Leucospermum truncatulum







Common name:

Buxi, Buxifolium, Oval-leaf Pincushion (Note: This plant was given the specific (species) name “truncatulum” by Salisbury in 1809 - and “buxifolium” by Brown in 1810. Thus “truncatulum” is correct, although many botanists and wildflower harvesters/growers have continued to use the confusing name “buxifolium”.)

Vulnerability Index Score:



August to December

Insects, Seeder

Dried, Fresh

Near threatened

What does the plant look like?

Leucospermum truncatulum is a slender shrub with a single stem and few branches. It grows up to two metres tall. The oval, hairy leaves are 10-25 mm long and 5-10 mm wide. The leaves overlap at the stem.

What are the flowers like?

The flowers are yellow when they are young and change to deep red as they get older. The small flower heads are round and 15-20 mm across. Flower heads grow in clusters of 2 to 8 and do not have an obvious stem. Plants flower from August to December.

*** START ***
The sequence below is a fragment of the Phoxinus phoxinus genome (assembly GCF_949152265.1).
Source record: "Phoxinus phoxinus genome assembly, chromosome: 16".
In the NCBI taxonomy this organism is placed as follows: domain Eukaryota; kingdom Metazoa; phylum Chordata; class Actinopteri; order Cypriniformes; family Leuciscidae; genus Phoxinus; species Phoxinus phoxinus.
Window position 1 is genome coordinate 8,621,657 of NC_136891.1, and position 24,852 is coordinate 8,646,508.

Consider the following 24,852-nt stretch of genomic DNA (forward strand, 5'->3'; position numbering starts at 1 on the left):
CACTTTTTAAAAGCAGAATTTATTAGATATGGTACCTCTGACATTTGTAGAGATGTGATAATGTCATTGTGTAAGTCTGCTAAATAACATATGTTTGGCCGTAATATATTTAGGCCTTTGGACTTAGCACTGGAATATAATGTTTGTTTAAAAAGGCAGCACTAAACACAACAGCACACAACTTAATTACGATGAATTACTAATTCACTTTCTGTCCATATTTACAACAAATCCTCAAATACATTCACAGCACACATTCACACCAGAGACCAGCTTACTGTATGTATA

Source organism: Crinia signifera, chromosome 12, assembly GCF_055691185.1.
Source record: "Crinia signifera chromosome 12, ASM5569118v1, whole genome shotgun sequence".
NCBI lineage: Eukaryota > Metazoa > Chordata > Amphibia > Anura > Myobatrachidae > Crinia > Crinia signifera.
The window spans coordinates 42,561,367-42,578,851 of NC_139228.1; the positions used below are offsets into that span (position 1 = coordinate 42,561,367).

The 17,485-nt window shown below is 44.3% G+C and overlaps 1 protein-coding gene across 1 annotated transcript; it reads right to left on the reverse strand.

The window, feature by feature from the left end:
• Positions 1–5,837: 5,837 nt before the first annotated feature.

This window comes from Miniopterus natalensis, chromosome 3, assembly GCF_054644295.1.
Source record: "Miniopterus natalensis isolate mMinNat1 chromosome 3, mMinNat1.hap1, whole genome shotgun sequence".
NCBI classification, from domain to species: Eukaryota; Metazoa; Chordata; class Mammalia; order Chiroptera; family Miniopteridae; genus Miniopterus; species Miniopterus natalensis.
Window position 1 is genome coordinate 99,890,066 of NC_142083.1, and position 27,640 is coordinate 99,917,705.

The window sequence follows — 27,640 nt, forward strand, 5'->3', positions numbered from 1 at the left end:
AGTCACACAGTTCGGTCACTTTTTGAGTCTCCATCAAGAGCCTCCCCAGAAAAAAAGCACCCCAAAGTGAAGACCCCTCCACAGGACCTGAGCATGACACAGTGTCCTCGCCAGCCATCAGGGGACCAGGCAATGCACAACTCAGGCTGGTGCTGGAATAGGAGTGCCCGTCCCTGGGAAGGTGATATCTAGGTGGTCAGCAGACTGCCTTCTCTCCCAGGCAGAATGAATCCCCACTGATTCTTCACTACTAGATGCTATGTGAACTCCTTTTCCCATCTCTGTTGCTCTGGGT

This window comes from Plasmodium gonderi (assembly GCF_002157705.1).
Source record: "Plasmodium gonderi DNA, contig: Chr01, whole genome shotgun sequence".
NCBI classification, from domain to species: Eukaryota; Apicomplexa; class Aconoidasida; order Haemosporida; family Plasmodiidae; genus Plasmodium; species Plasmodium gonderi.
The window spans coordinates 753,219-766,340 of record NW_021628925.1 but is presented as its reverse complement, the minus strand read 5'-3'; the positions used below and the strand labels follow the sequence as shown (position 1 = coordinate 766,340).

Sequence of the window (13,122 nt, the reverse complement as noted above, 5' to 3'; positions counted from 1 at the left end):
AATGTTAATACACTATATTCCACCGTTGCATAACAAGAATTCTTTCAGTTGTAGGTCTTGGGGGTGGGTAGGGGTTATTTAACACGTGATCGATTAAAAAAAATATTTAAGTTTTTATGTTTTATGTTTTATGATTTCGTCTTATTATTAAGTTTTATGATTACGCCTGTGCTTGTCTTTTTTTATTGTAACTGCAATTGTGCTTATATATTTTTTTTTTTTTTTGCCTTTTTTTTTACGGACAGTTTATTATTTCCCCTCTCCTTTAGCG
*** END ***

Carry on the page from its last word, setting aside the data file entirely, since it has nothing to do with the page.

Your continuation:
How does it reproduce?

Leucospermum truncatulum is visited by a variety of insect species (generalist insect-pollination system) and seeds are released 1-2 months after flowering.

Where is it found?

It grows throughout the Overberg in big groups. It is found from the Kogelberg to Agulhas on sandy flats up to 400 metres above sea level. It prefers the cooler southern and eastern slopes.

How is it used?

It is used in the fresh- and dried-flower industries.


[Red List: Near Threatened]

Leucospermum truncatulum is coming under threat, in many cases because of habitat loss, invasive alien plants and agriculture.